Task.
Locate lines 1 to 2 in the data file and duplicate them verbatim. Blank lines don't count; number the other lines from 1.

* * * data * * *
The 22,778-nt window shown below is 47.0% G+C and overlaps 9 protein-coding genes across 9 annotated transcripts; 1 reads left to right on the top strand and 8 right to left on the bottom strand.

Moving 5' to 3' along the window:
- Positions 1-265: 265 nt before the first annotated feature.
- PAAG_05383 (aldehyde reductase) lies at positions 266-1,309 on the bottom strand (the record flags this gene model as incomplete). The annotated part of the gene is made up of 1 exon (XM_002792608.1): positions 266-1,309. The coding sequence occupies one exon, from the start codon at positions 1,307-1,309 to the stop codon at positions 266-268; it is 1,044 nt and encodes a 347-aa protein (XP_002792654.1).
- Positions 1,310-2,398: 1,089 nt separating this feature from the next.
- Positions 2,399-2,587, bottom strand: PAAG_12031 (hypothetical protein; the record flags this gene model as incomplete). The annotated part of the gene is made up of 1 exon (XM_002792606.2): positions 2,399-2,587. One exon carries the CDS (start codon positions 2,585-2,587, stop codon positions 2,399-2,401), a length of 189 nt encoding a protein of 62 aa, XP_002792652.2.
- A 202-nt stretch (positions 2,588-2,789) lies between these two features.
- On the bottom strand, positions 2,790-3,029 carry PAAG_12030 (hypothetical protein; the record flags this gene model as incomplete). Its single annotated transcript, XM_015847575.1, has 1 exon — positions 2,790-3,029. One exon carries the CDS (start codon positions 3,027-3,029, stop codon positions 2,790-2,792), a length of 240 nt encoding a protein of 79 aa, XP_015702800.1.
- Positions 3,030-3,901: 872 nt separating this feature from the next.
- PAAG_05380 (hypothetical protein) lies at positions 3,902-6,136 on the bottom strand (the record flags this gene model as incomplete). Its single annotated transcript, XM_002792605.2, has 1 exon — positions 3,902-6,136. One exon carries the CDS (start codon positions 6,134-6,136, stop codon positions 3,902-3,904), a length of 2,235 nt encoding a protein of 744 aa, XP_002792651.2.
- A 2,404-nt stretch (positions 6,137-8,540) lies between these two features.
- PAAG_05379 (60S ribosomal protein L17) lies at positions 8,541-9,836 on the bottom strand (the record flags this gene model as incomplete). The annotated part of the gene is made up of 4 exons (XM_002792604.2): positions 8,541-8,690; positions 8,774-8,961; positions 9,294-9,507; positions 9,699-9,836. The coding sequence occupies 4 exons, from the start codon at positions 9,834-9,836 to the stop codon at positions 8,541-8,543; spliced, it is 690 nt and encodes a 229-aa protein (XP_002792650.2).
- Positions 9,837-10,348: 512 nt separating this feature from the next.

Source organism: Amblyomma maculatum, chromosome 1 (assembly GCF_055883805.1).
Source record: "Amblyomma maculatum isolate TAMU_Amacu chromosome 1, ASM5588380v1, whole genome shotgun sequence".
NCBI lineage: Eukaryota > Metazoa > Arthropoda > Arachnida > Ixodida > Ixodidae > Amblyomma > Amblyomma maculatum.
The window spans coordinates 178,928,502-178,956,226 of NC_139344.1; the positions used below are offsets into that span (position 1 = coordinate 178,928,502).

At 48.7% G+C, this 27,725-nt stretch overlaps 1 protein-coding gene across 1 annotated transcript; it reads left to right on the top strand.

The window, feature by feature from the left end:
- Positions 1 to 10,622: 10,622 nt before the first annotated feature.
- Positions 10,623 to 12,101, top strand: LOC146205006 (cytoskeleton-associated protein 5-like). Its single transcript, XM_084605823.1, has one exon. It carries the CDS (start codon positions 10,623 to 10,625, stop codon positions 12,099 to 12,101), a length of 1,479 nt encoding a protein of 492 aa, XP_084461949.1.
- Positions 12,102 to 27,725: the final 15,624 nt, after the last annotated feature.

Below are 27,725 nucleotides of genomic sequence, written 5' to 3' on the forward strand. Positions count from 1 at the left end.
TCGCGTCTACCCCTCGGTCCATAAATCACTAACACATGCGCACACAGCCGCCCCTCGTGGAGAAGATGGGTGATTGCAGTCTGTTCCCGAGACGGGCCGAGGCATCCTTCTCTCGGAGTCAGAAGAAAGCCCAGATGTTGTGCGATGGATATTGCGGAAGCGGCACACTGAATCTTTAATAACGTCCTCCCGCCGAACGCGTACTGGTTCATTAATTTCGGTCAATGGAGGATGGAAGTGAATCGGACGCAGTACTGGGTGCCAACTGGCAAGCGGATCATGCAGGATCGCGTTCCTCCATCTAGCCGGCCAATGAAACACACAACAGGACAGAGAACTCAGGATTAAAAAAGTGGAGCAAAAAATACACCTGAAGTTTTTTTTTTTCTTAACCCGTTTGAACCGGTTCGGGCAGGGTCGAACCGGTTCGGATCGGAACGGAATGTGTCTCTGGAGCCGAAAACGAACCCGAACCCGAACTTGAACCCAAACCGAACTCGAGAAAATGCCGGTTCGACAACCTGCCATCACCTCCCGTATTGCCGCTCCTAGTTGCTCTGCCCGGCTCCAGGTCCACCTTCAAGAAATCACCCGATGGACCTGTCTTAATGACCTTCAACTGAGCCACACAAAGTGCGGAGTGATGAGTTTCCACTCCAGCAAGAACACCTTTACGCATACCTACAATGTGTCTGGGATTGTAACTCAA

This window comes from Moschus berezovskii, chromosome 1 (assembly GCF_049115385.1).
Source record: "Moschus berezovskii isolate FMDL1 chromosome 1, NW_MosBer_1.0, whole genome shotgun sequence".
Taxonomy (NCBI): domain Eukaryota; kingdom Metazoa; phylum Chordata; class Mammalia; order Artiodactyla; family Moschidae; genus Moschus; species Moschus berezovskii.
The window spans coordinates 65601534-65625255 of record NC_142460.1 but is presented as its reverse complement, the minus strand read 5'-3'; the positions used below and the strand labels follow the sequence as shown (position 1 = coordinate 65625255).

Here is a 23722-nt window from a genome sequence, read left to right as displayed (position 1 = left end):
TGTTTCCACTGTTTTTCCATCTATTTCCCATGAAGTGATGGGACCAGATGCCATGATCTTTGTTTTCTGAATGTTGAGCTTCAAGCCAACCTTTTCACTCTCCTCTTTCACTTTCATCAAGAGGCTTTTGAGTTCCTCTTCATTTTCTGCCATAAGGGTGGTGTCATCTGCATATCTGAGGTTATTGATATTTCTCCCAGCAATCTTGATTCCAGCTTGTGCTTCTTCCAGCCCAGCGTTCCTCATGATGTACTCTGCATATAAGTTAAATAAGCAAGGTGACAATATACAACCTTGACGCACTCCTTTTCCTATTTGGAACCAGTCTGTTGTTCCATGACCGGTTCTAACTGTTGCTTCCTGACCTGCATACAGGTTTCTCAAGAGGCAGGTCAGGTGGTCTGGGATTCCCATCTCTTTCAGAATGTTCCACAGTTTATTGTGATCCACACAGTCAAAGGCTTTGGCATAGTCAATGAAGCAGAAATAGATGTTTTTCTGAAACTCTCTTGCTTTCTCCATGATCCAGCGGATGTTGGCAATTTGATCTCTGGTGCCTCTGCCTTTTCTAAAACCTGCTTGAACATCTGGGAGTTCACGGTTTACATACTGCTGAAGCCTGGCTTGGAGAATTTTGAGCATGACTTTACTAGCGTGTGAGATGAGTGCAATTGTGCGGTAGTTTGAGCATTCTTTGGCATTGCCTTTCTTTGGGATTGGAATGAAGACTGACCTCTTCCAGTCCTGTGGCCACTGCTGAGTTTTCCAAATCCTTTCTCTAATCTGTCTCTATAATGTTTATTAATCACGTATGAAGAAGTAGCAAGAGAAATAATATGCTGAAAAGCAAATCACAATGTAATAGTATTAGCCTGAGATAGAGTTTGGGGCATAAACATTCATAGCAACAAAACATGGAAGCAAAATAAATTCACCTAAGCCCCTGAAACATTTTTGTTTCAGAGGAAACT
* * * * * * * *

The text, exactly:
The 22,778-nt window shown below is 47.0% G+C and overlaps 9 protein-coding genes across 9 annotated transcripts; 1 reads left to right on the top strand and 8 right to left on the bottom strand.

Moving 5' to 3' along the window: